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One of the biggest concerns that many have these days is that of helping their money go further. However, this is balanced against wanting the security associated with cash. For those who are interested in building emergency savings, or just using some cash products as low risk addition to a portfolio, a high interest savings account is of interest. Because yields on such accounts follow the Fed Funds Rate, the yield today isn’t near what it was three years ago before the global financial crisis. However, a high interest savings account is going to yield more than the traditional account that you open at your local brick and mortar bank.
Look Online for a High Interest Savings Account
One of the best places to go when you want a high yield savings account is the Internet. A number of sites, from Bankrate.com to Moolanomy.com routinely provide information on the best interest rates for savings accounts. Armed with information about where you can open a high yield account, it is possible for you to earn the best return on your money. It is important to pay attention, though. Here are some of the terms to consider when choosing a high interest savings account:
- Minimum opening deposit
- Minimum balance
- Whether you can link to other accounts
- Monthly fees
- Limits on withdrawals
- Introductory interest rate (some accounts lower the rate of return after the first few months)
- Double check to make sure that the financial institution is FDIC insured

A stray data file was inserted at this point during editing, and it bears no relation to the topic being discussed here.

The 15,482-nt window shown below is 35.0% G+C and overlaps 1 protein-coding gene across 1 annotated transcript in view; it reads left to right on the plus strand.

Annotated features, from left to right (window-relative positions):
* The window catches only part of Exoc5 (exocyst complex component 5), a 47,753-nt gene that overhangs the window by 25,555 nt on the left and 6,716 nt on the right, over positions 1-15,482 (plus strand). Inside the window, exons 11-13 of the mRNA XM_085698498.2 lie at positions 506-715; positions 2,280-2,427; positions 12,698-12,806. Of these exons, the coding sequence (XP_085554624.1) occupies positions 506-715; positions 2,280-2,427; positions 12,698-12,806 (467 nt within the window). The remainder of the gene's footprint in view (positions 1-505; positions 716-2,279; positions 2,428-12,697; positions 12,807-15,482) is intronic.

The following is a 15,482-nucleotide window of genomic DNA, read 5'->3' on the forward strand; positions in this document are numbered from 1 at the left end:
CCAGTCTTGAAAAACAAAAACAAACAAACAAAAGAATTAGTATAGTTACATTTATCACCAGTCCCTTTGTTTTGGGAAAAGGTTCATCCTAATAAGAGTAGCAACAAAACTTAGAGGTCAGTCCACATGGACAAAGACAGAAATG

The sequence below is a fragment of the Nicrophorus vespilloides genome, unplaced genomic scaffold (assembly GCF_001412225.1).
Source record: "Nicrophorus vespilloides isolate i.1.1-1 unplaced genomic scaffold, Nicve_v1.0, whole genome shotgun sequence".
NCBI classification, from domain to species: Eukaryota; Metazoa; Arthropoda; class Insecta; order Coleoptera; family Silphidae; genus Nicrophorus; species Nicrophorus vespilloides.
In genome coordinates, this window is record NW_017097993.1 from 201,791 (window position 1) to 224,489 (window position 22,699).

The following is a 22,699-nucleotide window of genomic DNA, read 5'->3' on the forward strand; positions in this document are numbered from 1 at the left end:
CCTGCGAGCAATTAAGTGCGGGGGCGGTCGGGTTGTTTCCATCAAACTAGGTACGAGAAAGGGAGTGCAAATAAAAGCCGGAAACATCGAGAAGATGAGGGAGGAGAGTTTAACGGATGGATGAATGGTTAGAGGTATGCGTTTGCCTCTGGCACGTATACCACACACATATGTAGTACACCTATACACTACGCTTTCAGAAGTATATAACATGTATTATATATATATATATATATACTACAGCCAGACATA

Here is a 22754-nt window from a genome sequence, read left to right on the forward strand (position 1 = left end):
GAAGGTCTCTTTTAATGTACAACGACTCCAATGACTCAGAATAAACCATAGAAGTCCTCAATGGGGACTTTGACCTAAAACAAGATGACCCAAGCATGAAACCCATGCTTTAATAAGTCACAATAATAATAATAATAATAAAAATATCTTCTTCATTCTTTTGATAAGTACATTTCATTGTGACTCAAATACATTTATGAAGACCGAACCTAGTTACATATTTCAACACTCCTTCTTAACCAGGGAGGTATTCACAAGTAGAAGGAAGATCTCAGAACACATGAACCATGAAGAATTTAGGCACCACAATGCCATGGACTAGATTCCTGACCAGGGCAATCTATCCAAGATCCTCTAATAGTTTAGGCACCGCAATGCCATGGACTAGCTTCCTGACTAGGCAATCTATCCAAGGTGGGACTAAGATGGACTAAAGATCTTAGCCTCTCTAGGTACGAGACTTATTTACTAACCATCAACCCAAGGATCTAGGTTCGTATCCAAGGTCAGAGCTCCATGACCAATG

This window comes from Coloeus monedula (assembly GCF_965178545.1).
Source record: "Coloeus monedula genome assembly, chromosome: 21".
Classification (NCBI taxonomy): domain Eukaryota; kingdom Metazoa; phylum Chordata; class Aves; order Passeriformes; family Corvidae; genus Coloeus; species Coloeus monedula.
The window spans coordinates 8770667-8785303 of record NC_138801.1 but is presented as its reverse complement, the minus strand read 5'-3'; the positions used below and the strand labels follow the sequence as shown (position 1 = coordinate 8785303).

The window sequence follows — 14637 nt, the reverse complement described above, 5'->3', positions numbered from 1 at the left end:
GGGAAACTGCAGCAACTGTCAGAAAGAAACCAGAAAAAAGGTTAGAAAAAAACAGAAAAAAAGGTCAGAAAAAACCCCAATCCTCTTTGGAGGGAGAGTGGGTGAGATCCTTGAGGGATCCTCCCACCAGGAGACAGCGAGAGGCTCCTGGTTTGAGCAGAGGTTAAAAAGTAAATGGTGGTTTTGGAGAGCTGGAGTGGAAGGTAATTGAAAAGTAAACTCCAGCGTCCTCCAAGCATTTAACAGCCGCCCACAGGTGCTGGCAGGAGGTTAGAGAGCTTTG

Once you have found an account that you like, you can fill out an application and get things rolling. With everything connected, it is often easy to open an account with a distant bank — without ever having to go in.
High Yield Savings Alternatives
In addition to opening a high interest savings account, there are other options to consider. This can include money market accounts, high yield CDs and even some bond funds.
A money market savings account works like a regular savings account, but higher interest is usually offered, as they follow money market rates. Normally, though, you have to have a minimum balance requirement, and you may only be able to withdraw money three times a month. Some money market savings accounts do allow you to write checks, though.
Another option is to consider high yield CDs. These CDs sometimes have higher deposit requirements, or longer term requirements. In some cases, the interest rate may be variable, or there might be a call option that allows for a higher rate of return until the call period is over. Setting up a CD ladder with high yield CDs can be one way to build emergency savings or practice capital preservation.
Finally, there are bond funds and money market mutual funds that can provide you the benefits of lower risk while offering slightly higher returns. Money market mutual funds have the potential to lose money, but that is a difficult scenario. Bond funds are sometimes considered only slightly riskier than cash. Some bond funds, like Ginnie Mae funds, are backed by the U.s. government, lowering their risk. And some funds operate much like bank accounts, allowing you to write a limited number of checks.
Don’t Just Chase Interest Rates
Be careful, though. While most CDs and money market savings accounts are FDIC insured, money market mutual funds, bond funds, and some CDs are not FDIC insured. The risk of losing your money is greater, along with the possibility of slightly higher returns. Make sure you understand this before choosing an alternative to a high interest savings account.
Best High Interest Savings Account Online
- Low $1,500 initial-deposit requirement
- No-fee Online and Mobile Banking
- Up to six withdrawals per month
- 3 month bonus rate for new signees
- FDIC Insured
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